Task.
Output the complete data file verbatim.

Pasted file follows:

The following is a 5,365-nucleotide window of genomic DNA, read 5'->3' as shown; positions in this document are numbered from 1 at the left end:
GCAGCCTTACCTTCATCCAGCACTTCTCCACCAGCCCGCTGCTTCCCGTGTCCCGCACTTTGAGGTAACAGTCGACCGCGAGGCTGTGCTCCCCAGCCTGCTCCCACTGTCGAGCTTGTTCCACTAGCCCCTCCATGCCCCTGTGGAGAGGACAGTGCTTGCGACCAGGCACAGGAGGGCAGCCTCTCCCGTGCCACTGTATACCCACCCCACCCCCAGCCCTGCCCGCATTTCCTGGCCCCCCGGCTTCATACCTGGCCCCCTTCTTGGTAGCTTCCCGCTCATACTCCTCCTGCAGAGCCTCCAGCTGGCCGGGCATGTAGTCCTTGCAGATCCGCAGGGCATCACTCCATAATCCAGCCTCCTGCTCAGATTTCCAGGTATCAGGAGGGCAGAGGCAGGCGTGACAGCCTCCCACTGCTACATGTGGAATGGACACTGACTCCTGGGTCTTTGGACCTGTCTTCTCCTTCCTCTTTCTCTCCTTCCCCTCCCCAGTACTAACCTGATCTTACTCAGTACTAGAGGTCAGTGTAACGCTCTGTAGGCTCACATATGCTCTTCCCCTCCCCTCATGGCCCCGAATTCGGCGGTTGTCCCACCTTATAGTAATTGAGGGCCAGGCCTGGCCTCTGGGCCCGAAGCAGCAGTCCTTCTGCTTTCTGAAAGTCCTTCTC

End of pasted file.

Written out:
The following is a 5,365-nucleotide window of genomic DNA, read 5'->3' as shown; positions in this document are numbered from 1 at the left end:
GCAGCCTTACCTTCATCCAGCACTTCTCCACCAGCCCGCTGCTTCCCGTGTCCCGCACTTTGAGGTAACAGTCGACCGCGAGGCTGTGCTCCCCAGCCTGCTCCCACTGTCGAGCTTGTTCCACTAGCCCCTCCATGCCCCTGTGGAGAGGACAGTGCTTGCGACCAGGCACAGGAGGGCAGCCTCTCCCGTGCCACTGTATACCCACCCCACCCCCAGCCCTGCCCGCATTTCCTGGCCCCCCGGCTTCATACCTGGCCCCCTTCTTGGTAGCTTCCCGCTCATACTCCTCCTGCAGAGCCTCCAGCTGGCCGGGCATGTAGTCCTTGCAGATCCGCAGGGCATCACTCCATAATCCAGCCTCCTGCTCAGATTTCCAGGTATCAGGAGGGCAGAGGCAGGCGTGACAGCCTCCCACTGCTACATGTGGAATGGACACTGACTCCTGGGTCTTTGGACCTGTCTTCTCCTTCCTCTTTCTCTCCTTCCCCTCCCCAGTACTAACCTGATCTTACTCAGTACTAGAGGTCAGTGTAACGCTCTGTAGGCTCACATATGCTCTTCCCCTCCCCTCATGGCCCCGAATTCGGCGGTTGTCCCACCTTATAGTAATTGAGGGCCAGGCCTGGCCTCTGGGCCCGAAGCAGCAGTCCTTCTGCTTTCTGAAAGTCCTTCTC